Wednesday, May 28, 2003

Weekend Review


Caught Jim Carrey's "Bruce Almighty" on Friday. It was a decent movie that provided some good laughs here and there. Not exactly the typical "Dumb and Dumber"/"Ace Ventura"-type comedy we're used to seeing from Carrey, but it was more of an older, more mature comedy with a sappy ending that women around the world will enjoy. It get's the "Thumbs Up" from me.


Saturday morning, we dropped the kid off at my sister's house in San Jose. She was kind enough to watch him for the night because me and the woman had plans for the night, albeit separate. Saturday night I got wasted at a friend's graduation party. It was nice seeing faces I haven't seen in a while. I had a conversation with a guy I haven't seen in a good 5 years that joined the Marines and was runnin' n' gunnin' in Afganistan. I also had the opportunity to have half-coherent talks with people I normally wouldn't talk to when I'm sober. Also, it was the first time I've had more than one shot of Hennessy and didn't throw up. Up until Saturday night, I was batting 0 for 4 against Mr. Henn, but luckily enough I was able to come through in the clutch. I think I've found the trick for this veteran south paw: beer is a no no when drinking Henn. But now that I think about it, beer has no business being around when you have a good bottle of Hennessy at your disposal. I guess that's my bad.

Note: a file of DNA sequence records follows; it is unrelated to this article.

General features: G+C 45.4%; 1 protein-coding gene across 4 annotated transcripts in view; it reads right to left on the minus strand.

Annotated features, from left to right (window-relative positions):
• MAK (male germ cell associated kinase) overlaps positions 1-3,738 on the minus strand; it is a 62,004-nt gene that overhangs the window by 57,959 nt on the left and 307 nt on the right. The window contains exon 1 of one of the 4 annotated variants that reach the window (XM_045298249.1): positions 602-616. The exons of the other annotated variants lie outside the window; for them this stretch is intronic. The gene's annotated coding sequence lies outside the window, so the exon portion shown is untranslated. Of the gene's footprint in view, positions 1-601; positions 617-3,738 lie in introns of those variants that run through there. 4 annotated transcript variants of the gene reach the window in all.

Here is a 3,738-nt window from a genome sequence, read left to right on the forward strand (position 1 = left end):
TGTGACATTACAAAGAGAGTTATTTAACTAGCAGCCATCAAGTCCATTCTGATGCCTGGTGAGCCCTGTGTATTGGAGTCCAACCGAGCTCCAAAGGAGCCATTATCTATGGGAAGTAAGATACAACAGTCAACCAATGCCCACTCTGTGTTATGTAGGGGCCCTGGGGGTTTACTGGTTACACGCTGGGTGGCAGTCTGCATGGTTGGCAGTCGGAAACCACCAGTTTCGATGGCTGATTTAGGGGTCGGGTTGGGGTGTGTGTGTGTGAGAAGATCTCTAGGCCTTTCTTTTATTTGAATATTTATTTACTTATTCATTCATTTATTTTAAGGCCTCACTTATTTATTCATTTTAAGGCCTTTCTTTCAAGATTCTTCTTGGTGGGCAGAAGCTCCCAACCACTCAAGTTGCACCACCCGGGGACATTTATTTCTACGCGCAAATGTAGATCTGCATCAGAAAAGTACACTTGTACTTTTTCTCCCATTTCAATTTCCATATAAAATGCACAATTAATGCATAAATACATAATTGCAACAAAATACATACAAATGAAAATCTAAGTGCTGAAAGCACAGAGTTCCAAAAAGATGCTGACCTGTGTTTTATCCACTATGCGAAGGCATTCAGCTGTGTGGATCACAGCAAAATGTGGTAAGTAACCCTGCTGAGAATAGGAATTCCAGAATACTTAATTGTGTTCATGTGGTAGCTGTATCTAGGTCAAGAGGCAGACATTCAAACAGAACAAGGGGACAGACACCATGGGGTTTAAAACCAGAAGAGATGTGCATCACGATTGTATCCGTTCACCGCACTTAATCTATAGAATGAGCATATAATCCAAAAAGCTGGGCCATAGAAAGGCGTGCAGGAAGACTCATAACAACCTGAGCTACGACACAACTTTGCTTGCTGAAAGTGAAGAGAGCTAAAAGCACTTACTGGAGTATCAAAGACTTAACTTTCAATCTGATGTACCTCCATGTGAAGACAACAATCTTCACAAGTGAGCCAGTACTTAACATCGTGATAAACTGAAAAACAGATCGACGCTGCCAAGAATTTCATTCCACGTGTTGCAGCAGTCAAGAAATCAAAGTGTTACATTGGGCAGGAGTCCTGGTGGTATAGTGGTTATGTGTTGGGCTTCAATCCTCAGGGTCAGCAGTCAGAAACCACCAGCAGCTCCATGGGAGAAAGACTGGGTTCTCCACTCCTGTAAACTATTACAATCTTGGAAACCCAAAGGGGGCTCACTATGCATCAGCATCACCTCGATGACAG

Saturday spilled into Sunday morning. I couldn't drive home, so a good friend took my car to his house and I taxi'ed a ride with two othere friends. Apparently, I failed to remember that they had my keys, so I had no way of getting in the house. I had to wait a good 30 minutes outside for my girlfriend to come home from the bar and finally get in the house. Needless to say, I passed out as soon as the pillow hit my face.


Sunday, Monday, and most of Tuesday was spent trying to get all of my homework for school done. Eh, it could be worse. I could have a job.

Friday, May 23, 2003

It's Been A Long Time...


I haven't had possession of my cell phone for a little over a month. It's been stuck in Sacramento at a friends house and I'm way too lazy to drive up there just to retrieve it. By the looks of it, I think it's safe to say that I haven't died yet so maybe having a cell phone isn't exactly imperative to living your life, is it?


I've added Sahalie to the list of "People I Stalk". How could you not read anybody that loves Dos Coyotes?


I've being doing a good job of getting under Leah's skin lately. Those late night AIM conversations we have always degenerate into some USA/USA Jr. (read:Canada) debate or a one-sided "TMI" sex-related rant from me. I'm still pissed at her because she never felt the urge to want to meet me when I was up in Calgary staying my cousin, who just happens to be one of her old friends. Way to go, Idaho.


I've been feelin' Brother Ali's "Shadows Of The Sun" album lately. His music is so raw and expressive. I guess that's all I really ask, especially from Hip Hop artists. I want somebody that uses their music as a true artform and are honestly expressive. A lot of these cats nowadays fall into the materialistic bullshit, rappin' about nonsense. And just as long as it has a catchy hook or a nice beat, these kids buy into it and make these assholes rich. I don't want to continue putting money into that garbage. Fuck supporting commercial Rap. Fuck supporting underground Hip Hop. Support GOOD music. As long as you know what you're listening to and what it's doing to your mental, you are in control. And I have nothing against that.